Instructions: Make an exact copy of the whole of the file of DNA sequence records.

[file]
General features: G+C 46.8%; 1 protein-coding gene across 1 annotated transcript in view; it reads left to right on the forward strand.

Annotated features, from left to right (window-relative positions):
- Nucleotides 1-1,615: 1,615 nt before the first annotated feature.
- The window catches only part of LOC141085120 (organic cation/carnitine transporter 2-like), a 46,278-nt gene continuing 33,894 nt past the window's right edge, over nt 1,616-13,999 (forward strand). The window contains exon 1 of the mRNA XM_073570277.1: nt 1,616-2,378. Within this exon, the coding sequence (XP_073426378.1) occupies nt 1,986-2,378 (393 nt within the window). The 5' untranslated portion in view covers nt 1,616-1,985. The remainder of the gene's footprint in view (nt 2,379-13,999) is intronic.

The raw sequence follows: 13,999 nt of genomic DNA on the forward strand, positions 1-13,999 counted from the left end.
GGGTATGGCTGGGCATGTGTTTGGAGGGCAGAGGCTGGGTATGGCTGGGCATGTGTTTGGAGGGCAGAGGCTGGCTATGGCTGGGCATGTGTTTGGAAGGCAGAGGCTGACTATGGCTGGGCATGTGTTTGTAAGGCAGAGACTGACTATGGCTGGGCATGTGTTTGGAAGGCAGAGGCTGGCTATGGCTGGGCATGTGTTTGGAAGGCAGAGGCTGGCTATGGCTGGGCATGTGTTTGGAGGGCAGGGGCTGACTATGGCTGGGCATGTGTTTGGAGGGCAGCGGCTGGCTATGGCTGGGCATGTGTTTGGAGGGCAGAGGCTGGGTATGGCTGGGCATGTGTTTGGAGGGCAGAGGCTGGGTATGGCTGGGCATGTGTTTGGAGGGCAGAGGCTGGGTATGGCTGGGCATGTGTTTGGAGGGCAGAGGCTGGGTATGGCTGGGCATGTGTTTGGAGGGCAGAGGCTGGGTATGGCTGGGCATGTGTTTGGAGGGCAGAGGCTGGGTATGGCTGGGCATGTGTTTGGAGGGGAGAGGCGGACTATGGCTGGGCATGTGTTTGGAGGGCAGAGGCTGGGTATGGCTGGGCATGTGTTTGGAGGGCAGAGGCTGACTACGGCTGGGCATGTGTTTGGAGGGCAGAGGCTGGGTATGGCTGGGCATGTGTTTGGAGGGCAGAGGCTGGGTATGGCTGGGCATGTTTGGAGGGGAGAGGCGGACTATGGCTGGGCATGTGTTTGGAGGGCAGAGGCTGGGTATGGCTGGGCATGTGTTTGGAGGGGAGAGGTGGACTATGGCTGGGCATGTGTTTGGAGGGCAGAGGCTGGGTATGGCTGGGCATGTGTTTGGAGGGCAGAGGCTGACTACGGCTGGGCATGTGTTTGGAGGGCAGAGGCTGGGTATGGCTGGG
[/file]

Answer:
General features: G+C 46.8%; 1 protein-coding gene across 1 annotated transcript in view; it reads left to right on the forward strand.

Annotated features, from left to right (window-relative positions):
- Nucleotides 1-1,615: 1,615 nt before the first annotated feature.
- The window catches only part of LOC141085120 (organic cation/carnitine transporter 2-like), a 46,278-nt gene continuing 33,894 nt past the window's right edge, over nt 1,616-13,999 (forward strand). The window contains exon 1 of the mRNA XM_073570277.1: nt 1,616-2,378. Within this exon, the coding sequence (XP_073426378.1) occupies nt 1,986-2,378 (393 nt within the window). The 5' untranslated portion in view covers nt 1,616-1,985. The remainder of the gene's footprint in view (nt 2,379-13,999) is intronic.

The raw sequence follows: 13,999 nt of genomic DNA on the forward strand, positions 1-13,999 counted from the left end.
GGGTATGGCTGGGCATGTGTTTGGAGGGCAGAGGCTGGGTATGGCTGGGCATGTGTTTGGAGGGCAGAGGCTGGCTATGGCTGGGCATGTGTTTGGAAGGCAGAGGCTGACTATGGCTGGGCATGTGTTTGTAAGGCAGAGACTGACTATGGCTGGGCATGTGTTTGGAAGGCAGAGGCTGGCTATGGCTGGGCATGTGTTTGGAAGGCAGAGGCTGGCTATGGCTGGGCATGTGTTTGGAGGGCAGGGGCTGACTATGGCTGGGCATGTGTTTGGAGGGCAGCGGCTGGCTATGGCTGGGCATGTGTTTGGAGGGCAGAGGCTGGGTATGGCTGGGCATGTGTTTGGAGGGCAGAGGCTGGGTATGGCTGGGCATGTGTTTGGAGGGCAGAGGCTGGGTATGGCTGGGCATGTGTTTGGAGGGCAGAGGCTGGGTATGGCTGGGCATGTGTTTGGAGGGCAGAGGCTGGGTATGGCTGGGCATGTGTTTGGAGGGCAGAGGCTGGGTATGGCTGGGCATGTGTTTGGAGGGGAGAGGCGGACTATGGCTGGGCATGTGTTTGGAGGGCAGAGGCTGGGTATGGCTGGGCATGTGTTTGGAGGGCAGAGGCTGACTACGGCTGGGCATGTGTTTGGAGGGCAGAGGCTGGGTATGGCTGGGCATGTGTTTGGAGGGCAGAGGCTGGGTATGGCTGGGCATGTTTGGAGGGGAGAGGCGGACTATGGCTGGGCATGTGTTTGGAGGGCAGAGGCTGGGTATGGCTGGGCATGTGTTTGGAGGGGAGAGGTGGACTATGGCTGGGCATGTGTTTGGAGGGCAGAGGCTGGGTATGGCTGGGCATGTGTTTGGAGGGCAGAGGCTGACTACGGCTGGGCATGTGTTTGGAGGGCAGAGGCTGGGTATGGCTGGG